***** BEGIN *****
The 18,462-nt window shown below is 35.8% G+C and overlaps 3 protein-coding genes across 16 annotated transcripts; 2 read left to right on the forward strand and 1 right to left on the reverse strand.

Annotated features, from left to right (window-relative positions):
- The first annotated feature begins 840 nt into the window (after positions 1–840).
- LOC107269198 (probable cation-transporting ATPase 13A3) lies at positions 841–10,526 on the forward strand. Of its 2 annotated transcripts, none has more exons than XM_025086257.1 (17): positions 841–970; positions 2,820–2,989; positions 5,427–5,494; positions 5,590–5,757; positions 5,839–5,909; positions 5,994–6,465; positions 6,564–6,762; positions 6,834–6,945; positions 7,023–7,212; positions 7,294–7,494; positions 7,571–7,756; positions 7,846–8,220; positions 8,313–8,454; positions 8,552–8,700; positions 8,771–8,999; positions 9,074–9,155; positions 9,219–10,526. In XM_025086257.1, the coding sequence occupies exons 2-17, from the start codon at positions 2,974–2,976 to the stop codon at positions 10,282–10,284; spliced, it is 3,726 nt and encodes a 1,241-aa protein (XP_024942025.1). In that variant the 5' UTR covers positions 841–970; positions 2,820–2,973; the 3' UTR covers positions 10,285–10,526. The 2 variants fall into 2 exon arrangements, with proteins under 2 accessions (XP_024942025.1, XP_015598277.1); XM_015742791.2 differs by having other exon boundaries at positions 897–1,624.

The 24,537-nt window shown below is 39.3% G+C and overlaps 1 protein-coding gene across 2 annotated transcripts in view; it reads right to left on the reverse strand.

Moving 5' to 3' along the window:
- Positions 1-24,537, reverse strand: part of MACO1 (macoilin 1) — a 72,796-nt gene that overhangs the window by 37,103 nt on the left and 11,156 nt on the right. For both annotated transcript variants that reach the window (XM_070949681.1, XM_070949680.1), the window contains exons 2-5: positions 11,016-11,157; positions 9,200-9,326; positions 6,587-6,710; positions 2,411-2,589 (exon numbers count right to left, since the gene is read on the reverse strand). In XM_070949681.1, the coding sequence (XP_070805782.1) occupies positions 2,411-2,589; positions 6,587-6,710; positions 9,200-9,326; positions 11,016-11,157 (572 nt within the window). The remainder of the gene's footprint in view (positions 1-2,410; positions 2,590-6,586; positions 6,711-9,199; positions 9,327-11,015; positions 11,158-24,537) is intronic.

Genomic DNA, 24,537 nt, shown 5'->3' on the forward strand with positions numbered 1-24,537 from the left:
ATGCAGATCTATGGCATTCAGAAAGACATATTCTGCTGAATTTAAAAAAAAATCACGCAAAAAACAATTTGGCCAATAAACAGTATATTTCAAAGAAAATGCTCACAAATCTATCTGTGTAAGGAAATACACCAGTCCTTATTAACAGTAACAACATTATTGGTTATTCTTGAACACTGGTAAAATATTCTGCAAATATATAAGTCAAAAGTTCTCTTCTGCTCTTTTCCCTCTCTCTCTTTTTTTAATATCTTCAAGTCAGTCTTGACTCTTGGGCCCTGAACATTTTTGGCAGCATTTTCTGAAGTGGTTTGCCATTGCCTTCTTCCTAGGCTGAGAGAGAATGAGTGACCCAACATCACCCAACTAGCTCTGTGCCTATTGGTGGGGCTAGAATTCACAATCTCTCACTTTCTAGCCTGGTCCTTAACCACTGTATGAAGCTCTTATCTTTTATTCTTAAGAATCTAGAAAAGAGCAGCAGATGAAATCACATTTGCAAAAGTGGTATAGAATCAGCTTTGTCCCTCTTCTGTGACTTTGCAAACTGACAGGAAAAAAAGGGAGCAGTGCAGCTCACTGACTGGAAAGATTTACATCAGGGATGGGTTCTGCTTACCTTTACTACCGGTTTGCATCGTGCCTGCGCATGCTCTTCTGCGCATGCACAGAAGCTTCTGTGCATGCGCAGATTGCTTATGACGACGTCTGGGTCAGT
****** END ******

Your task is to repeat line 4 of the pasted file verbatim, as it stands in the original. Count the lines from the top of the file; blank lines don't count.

- LOC107269198 (probable cation-transporting ATPase 13A3) lies at positions 841–10,526 on the forward strand. Of its 2 annotated transcripts, none has more exons than XM_025086257.1 (17): positions 841–970; positions 2,820–2,989; positions 5,427–5,494; positions 5,590–5,757; positions 5,839–5,909; positions 5,994–6,465; positions 6,564–6,762; positions 6,834–6,945; positions 7,023–7,212; positions 7,294–7,494; positions 7,571–7,756; positions 7,846–8,220; positions 8,313–8,454; positions 8,552–8,700; positions 8,771–8,999; positions 9,074–9,155; positions 9,219–10,526. In XM_025086257.1, the coding sequence occupies exons 2-17, from the start codon at positions 2,974–2,976 to the stop codon at positions 10,282–10,284; spliced, it is 3,726 nt and encodes a 1,241-aa protein (XP_024942025.1). In that variant the 5' UTR covers positions 841–970; positions 2,820–2,973; the 3' UTR covers positions 10,285–10,526. The 2 variants fall into 2 exon arrangements, with proteins under 2 accessions (XP_024942025.1, XP_015598277.1); XM_015742791.2 differs by having other exon boundaries at positions 897–1,624.